Finally, I’ll close with two tips from field experience with our Quad Squad.
- When possible, start the whole process earlier than you think is necessary and stagger what’s happening for each of the kids. Dividing and conquering, when you have a partner to team with, is also hugely helpful — this is especially key with multiple children who have unique needs during the same window. Obviously, older children can be more self-sufficient with certain tasks that require little to no guidance, while babies and toddlers need more hands-on parenting and time. At a given moment in our routine, our oldest is packing her schoolbag, our second is bathing, our toddler is enjoying books read by Daddy, and baby is cozy in my arms, rocking and nursing – where I’d like to keep him forever. Then the music changes, and we shuffle – think of it as a game of Musical Rooms!
- Remember this phrase I proudly just coined: Blinders on for Bedtime. Stay the course and keep the end in mind. From experience, it’s SO easy to get sidetracked, especially when the whole process is more all-over-the-place and takes longer than planned. Resist the urge to sneak in other ‘necessary though untimely’ household tasks with the allure of crossing something off the to-do list while you’re waiting. An example might be jumping the bedtime-ship to head downstairs and throw in the next load of laundry, etc. Sometimes this pays off, but often it just further extends bedtime.
Does our routine always smoothly flow? Absolutely not. But is anything ever 100% consistent with little ones – or even adults? Also no. Yet despite any stalling, setbacks, or displays of overtired emotion that occur, at least the message is clear and consistent: quality rest is important for us all, and we as a family are committed to honoring that for each and every member. We are not giving up or giving in, even nights when bedtime is a metaphorical trainwreck. No, the only train trips we want are the magical kind.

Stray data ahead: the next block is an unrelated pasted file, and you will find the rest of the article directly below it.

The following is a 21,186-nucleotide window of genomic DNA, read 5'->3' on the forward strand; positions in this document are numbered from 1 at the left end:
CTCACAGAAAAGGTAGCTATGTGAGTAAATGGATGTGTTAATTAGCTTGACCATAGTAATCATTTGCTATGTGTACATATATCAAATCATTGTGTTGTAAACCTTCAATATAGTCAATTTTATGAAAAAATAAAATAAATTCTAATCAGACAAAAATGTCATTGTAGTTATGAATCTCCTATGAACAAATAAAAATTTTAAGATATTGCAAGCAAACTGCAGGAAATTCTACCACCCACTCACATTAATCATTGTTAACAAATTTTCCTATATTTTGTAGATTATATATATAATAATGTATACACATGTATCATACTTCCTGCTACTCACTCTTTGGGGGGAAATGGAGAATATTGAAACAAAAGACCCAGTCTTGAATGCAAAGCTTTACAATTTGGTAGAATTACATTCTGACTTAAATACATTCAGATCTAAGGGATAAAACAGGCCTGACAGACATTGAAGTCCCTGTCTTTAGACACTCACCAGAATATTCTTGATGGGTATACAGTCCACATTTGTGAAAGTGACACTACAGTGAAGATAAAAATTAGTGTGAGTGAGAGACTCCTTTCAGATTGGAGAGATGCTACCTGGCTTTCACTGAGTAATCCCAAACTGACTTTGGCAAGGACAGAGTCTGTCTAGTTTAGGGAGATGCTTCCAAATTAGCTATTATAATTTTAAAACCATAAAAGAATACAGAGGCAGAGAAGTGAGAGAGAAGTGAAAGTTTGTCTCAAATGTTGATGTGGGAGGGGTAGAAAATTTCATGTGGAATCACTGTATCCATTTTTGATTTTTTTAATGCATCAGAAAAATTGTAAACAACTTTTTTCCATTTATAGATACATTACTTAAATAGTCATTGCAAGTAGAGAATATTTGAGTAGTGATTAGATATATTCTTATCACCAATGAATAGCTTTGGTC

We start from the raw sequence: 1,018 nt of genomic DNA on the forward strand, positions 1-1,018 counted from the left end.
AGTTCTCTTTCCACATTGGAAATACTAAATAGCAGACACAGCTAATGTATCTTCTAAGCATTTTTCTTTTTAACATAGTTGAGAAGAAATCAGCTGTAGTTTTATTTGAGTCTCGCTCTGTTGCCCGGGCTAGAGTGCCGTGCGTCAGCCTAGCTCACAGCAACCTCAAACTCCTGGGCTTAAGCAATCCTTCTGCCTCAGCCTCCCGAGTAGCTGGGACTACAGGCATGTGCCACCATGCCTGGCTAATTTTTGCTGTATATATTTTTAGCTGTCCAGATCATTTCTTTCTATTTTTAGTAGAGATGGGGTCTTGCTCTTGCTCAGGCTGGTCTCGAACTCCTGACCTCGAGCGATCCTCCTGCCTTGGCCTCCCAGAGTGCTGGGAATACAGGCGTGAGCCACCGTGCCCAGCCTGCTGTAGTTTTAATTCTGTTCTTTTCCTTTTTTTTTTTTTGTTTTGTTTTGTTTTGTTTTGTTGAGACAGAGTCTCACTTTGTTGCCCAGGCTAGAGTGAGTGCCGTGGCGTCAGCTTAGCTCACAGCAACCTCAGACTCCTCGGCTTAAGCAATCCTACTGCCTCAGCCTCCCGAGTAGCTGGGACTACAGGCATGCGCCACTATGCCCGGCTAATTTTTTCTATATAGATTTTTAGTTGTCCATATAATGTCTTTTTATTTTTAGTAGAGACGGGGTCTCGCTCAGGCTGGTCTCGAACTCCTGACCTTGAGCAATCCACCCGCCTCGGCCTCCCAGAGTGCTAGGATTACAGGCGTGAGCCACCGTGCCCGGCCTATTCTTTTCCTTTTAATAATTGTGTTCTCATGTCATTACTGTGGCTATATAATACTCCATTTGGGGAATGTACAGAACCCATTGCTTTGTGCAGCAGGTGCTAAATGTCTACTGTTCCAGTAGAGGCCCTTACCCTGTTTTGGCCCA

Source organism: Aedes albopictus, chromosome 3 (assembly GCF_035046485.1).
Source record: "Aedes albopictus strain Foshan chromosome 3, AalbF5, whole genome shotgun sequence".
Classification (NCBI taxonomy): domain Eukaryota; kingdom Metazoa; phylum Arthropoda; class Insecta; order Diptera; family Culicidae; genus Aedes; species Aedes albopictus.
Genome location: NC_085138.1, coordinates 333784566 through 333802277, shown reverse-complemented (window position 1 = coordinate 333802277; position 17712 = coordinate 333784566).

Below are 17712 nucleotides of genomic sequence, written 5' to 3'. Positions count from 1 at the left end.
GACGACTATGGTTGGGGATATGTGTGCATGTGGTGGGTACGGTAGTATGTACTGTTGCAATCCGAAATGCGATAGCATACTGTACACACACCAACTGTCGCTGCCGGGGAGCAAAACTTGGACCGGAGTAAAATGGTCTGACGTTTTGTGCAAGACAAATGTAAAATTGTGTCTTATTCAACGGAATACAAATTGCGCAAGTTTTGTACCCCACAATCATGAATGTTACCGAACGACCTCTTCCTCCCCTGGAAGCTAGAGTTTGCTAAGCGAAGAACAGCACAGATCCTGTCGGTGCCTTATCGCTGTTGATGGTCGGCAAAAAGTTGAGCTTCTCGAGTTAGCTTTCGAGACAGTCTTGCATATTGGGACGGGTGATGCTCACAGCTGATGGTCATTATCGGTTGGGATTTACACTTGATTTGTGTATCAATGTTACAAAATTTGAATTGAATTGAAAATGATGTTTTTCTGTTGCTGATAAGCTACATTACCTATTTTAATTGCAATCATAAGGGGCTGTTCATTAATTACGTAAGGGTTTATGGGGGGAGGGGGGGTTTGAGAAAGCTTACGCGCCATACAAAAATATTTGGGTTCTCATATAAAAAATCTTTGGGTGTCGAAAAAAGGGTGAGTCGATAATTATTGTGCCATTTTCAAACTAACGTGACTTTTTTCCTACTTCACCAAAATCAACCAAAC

And when recognizable mile markers help us guide our tribes toward a great night’s rest, our fight or flight isn’t triggered, and our after-bedtime responsibilities suddenly feel much less daunting, too.
What’s that you promise? Fewer meltdowns (yours and theirs)? Yes, please.
And more sweet moments closing our nights, soaking in their littleness, cherishing their quickly-passing stages – grateful for the day’s blessings and the chance to start fresh tomorrow? Absolutely.
Rooted in Routine is where you’ll find us at bedtime for the next several years – hopefully joining Remmy every night in The Land of Good Sleep. I think we can agree that we ALL need the rest more than ever. And don’t forget to show and tell our kids that we, too, follow all the rules of good bedtime-rituals – because life is just better when we do. Sweet REMs!
Jill Barnum, MA is a sleep educator who serves as a vice president of Sleep for Success (www.sleepforsuccess.info) an organization providing wellness and performance presentations for corporate, medical, academic, and professional athletic audiences. Jill has 17 years experience teaching high school in Charlevoix, Michigan and is on a mission to foster stronger sleep habits for parents, students, children and herself.